You can guess how proud I was of myself — until I accidentally found out that the blurb on the back mentioned that “it is a detail of a poster by”… Ben Shahn. DÔH. Well, I would like to say in my own defense that I usually never read the back cover because I want to know as little as possible about a book in advance. And in the end I just forgot. But yes, I admit I must be the dumbest person in the whole wide universe. Still, it’s fun to have figured it out all by myself ;)
Except for Hopper’s painting Railroad Sunset the rest of the exhibition actually was a bit of a disappointment. An Edward Hopper expo is no Hopper expo when his most famous painting Nighthawks isn’t there. But of course that picture doesn’t belong to the Whitney Museum of American Art, the institution that put the show together with works out of its own collection.
Back to The Grapes of Wrath. A minor point of critique is that the women in the story are horribly subdue. The following quote doesn’t show that for a 100%, but it made me go BWAAAGH ;)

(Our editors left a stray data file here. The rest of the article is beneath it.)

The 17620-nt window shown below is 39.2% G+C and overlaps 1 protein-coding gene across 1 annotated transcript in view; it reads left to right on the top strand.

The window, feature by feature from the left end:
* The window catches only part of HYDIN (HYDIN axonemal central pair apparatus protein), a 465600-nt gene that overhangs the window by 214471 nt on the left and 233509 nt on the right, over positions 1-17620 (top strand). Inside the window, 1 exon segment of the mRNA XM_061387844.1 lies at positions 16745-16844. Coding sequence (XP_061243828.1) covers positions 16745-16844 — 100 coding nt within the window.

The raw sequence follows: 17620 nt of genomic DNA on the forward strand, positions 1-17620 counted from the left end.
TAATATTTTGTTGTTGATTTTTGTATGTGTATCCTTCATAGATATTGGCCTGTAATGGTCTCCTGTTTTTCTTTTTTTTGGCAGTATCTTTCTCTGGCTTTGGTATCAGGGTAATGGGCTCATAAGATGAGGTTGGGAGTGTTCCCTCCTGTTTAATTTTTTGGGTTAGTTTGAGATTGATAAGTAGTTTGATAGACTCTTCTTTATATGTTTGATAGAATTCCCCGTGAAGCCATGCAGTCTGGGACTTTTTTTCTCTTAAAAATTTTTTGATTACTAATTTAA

Women and children knew deep in themselves that no misfortune was too great if their men were whole. [p.7]
But I guess some ‘male dominance’ was normal in those times (& that place) and so Steinbeck is being realistic. But then he talks about Jule, who’s partly Native American:
Tom and Willie and Jule the half-breed sat on the edge of the dance floor and swung their feet. [p.327]
Each time Jule makes an appearance this ‘half-breed’ fact is mentioned. That irritated me — and I got the feeling it wasn’t because Steinbeck happened to be such a great observer, but maybe because that was how he approached Amerindians himself. Or am I terribly wrong??